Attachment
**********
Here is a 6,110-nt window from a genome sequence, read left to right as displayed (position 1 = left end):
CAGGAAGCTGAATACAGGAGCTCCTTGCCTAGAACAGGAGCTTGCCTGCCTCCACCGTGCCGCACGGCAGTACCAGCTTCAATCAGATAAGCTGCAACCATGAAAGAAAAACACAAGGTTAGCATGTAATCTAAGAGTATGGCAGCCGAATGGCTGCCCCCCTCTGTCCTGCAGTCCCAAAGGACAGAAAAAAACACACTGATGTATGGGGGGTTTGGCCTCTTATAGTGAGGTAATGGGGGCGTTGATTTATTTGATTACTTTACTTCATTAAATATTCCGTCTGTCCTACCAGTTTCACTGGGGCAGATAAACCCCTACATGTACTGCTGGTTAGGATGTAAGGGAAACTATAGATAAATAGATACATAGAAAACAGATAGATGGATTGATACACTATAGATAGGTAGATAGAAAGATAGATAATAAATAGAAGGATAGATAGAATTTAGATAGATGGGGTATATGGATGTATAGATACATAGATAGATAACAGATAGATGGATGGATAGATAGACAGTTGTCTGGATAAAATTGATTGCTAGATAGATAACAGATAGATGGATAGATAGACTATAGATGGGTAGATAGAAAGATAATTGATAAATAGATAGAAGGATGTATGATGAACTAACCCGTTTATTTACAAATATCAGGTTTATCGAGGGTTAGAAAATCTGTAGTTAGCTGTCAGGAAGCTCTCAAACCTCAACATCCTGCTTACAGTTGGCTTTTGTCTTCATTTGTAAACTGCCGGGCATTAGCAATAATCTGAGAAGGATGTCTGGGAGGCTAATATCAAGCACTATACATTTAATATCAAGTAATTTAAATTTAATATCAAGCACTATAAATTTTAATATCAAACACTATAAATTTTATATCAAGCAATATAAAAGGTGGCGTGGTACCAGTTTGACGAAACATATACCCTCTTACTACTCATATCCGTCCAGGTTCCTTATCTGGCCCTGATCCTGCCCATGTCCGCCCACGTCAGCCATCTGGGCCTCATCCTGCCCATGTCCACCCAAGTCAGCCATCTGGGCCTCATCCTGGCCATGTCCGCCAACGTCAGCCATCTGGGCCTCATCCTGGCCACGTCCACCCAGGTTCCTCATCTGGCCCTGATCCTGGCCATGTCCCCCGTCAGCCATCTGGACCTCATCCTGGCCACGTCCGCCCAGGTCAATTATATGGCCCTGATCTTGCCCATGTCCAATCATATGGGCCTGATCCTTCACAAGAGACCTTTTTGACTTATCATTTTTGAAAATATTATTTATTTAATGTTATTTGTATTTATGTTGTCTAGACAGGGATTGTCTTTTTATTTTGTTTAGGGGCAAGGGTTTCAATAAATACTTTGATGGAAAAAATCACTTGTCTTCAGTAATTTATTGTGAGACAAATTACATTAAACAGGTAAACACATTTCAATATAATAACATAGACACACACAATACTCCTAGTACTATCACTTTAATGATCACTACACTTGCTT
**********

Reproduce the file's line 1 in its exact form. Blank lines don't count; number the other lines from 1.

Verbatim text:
Here is a 6,110-nt window from a genome sequence, read left to right as displayed (position 1 = left end):